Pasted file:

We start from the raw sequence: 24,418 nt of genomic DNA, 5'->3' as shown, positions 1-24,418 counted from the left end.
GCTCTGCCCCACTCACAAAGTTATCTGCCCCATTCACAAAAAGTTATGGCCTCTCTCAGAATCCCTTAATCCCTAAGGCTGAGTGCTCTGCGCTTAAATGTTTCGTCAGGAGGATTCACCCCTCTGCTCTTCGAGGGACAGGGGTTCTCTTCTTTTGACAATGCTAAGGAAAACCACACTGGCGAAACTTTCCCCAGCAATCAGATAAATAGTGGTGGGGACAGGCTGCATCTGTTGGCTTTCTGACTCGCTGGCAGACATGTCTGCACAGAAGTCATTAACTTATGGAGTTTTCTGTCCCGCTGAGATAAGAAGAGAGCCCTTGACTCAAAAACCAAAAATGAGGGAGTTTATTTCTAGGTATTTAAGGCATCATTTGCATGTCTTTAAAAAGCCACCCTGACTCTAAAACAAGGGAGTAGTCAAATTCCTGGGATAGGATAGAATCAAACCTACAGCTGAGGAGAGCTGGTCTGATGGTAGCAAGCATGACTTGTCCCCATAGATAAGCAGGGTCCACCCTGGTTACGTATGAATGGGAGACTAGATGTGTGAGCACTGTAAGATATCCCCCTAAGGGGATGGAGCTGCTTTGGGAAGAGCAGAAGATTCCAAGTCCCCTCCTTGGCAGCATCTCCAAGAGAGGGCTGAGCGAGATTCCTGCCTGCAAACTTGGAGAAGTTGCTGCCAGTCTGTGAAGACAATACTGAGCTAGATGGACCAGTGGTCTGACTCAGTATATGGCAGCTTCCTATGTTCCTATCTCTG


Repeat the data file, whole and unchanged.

We start from the raw sequence: 24,418 nt of genomic DNA, 5'->3' as shown, positions 1-24,418 counted from the left end.
GCTCTGCCCCACTCACAAAGTTATCTGCCCCATTCACAAAAAGTTATGGCCTCTCTCAGAATCCCTTAATCCCTAAGGCTGAGTGCTCTGCGCTTAAATGTTTCGTCAGGAGGATTCACCCCTCTGCTCTTCGAGGGACAGGGGTTCTCTTCTTTTGACAATGCTAAGGAAAACCACACTGGCGAAACTTTCCCCAGCAATCAGATAAATAGTGGTGGGGACAGGCTGCATCTGTTGGCTTTCTGACTCGCTGGCAGACATGTCTGCACAGAAGTCATTAACTTATGGAGTTTTCTGTCCCGCTGAGATAAGAAGAGAGCCCTTGACTCAAAAACCAAAAATGAGGGAGTTTATTTCTAGGTATTTAAGGCATCATTTGCATGTCTTTAAAAAGCCACCCTGACTCTAAAACAAGGGAGTAGTCAAATTCCTGGGATAGGATAGAATCAAACCTACAGCTGAGGAGAGCTGGTCTGATGGTAGCAAGCATGACTTGTCCCCATAGATAAGCAGGGTCCACCCTGGTTACGTATGAATGGGAGACTAGATGTGTGAGCACTGTAAGATATCCCCCTAAGGGGATGGAGCTGCTTTGGGAAGAGCAGAAGATTCCAAGTCCCCTCCTTGGCAGCATCTCCAAGAGAGGGCTGAGCGAGATTCCTGCCTGCAAACTTGGAGAAGTTGCTGCCAGTCTGTGAAGACAATACTGAGCTAGATGGACCAGTGGTCTGACTCAGTATATGGCAGCTTCCTATGTTCCTATCTCTG